ERC Starting Grant for four TU Delft researchers
The European Research Council (ERC) has announced the ERC Starting Grants for young researchers. Four of them are scientists from TU Delft. This European grant of €1.5 million for a five-year programme is intended to enable individual scientists to build their own teams and conduct groundbreaking research.
The four ERC Starting Grant winners from TU Delft are:
Marie-Eve Aubin Tam (TNW/BN)
Light-responsive microalgal living materials
Nature fabricates materials which have the ability to grow, move and sense their environment. Such dynamic and interactive materials are in strong contrast with man-made synthetic materials. Recently scientists have become interested to incorporate living cells into materials to form living materials, using most often muscle cells or bacteria. While underexplored, microalgae-based living materials are highly promising due to the light-driven movement of microalgae.
The aim of this ERC project is to develop the first microalgae-based photosynthetic living material with a dynamically light-controllable shape and with locally tuned (mechanical) properties. This project opens up possibilities for a new class of materials with life-like functionalities, such as shape change and light-sensing, which are likely to find wide applications, from soft robots to photosynthetic devices.
Sabina Caneva (3mE/PME)
Single-Molecule Acousto-Photonic Nanofluidics (SIMPHONICS)
Reading bio-molecular signatures and understanding their role in health and disease is one of the greatest scientific challenges in genome and proteome biology. Yet complete analysis of the sequence of individual proteins expressed at the cellular level is still beyond our current technology, as are next-generation techniques that can precisely manipulate these nanoscale compounds. The goal of Caneva’s SIMPHONICS project is to develop a high-resolution, high-throughput platform combining solid-state nanopore transport measurements, spatially modulated acoustic wavefields and single-molecule fluorescence time-traces to confine, scan and fingerprint proteins non-invasively and on a massively parallel scale.
Specifically, SIMPHONICS will begin a new research line at 3mE that uniquely applies principles and concepts from nanopore biophysics, nanophotonics and acoustofluidics with the potential to reveal the molecular-level details of fundamental biological processes in realistic, yet technically-challenging physiological contexts.
Richard Norte (3mE/PME)
Extreme Aspect Ration nano-Systems (EARS)
One way to send low-mass space probes over distances of billions of kilometres is to use sails made of extremely lightweight and highly reflective materials. A major challenge to designing these sails is that they must be ‘macro-scale’ in the length and width – say 4 x 4 m2 – but have ‘nano-scale’ thickness, around one-thousandth of the thickness of a human hair. This extreme-aspect-ratio nanotechnology is fundamentally different from any conventional nanotechnology developed over the last half century. Such materials would allow very small space probes in the form of microchips with integrated cameras, sensors and communication systems to be propelled over vast distances using powerful Earth-based lasers. This sort of challenge requires a “new type of nano-technology” and Norte’s project will rethink how we design, manufacture and manipulate objects with such extreme geometries.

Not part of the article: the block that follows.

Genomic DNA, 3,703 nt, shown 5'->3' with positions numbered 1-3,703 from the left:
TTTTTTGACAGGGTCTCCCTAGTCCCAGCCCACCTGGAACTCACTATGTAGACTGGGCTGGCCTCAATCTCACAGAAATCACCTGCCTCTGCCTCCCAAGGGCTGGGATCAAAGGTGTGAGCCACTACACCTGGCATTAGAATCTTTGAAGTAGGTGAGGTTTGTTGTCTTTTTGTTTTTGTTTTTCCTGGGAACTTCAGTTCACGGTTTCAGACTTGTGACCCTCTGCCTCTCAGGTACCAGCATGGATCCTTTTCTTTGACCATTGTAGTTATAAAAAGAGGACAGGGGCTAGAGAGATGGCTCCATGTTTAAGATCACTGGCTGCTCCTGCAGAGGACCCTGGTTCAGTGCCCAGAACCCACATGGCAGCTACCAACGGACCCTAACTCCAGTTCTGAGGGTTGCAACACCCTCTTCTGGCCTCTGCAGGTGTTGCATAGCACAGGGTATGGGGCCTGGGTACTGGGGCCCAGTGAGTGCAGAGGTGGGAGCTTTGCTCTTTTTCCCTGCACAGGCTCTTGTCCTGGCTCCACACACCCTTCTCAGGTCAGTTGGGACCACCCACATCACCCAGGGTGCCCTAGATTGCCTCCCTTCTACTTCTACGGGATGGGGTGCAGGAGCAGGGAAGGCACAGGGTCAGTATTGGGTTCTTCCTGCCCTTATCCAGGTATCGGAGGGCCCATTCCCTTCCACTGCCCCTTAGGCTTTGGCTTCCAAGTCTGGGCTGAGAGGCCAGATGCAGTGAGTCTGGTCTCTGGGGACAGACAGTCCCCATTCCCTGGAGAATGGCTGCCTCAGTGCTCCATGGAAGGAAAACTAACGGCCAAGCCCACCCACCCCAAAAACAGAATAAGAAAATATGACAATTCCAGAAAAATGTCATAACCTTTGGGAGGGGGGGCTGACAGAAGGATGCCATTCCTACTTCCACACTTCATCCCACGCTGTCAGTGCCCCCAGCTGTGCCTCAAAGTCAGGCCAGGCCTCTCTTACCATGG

Awarded an exceptional 2.1 million euros Starting Grant, Norte’s EARS project aims to make new types of lightweight sail materials and then use lasers to levitate them while carrying objects that are 100,000 times more massive than anything levitated with coherent light to date. These sail materials will offer unexplored avenues to study gravity, materials science and light-matter interactions.
Branko Šavija (CiTG/3MD)
Auxetic Cementitious Composites by 3D Printing
Concrete is inherently brittle. This is a problem because important structures such as nuclear power plants need ductility to remain functional after earthquakes and similar disasters. Currently, steel bars or fibres are used to make concrete ductile. Such reinforcement prevents existing cracks from growing, but still leave structures vulnerable to repeated events and aftershocks.
Šavija aims to create novel cementitious composites with high ductility, called auxetics, to use as reinforcement in concrete. Auxetic materials exhibit an unexpected behaviour when they are subjected to mechanical stresses and strains. When loaded in compression, the auxetic material contracts, but if the material is stretched (loaded in tension), it thickens and expands like a sponge. Using 3D printing techniques, this new more flexible cementitious composite can be obtained.
In a preliminary study Šavija discovered that auxetics can outperform conventional reinforcement in cementitious composites in terms of flexural strength and energy absorption. However, the interaction between deformable auxetic reinforcement and regular stiff cementitious materials is unknown. With this ERC grant Šavija aims to fundamentally understand and fully exploit the potential of auxetic cementitious composites by combining design, experiments and numerical modelling.
43% of ERC grant winners female
A total of 397 early-career researchers won European Research Council (ERC) Starting Grants. The grants worth an average €1.5 million and will help ambitious younger researchers launch their own projects, form their teams and pursue their best ideas. The selected proposals cover all disciplines of research. Female researchers won some 43% of grants, an increase from 37% in 2020 and the highest share to date.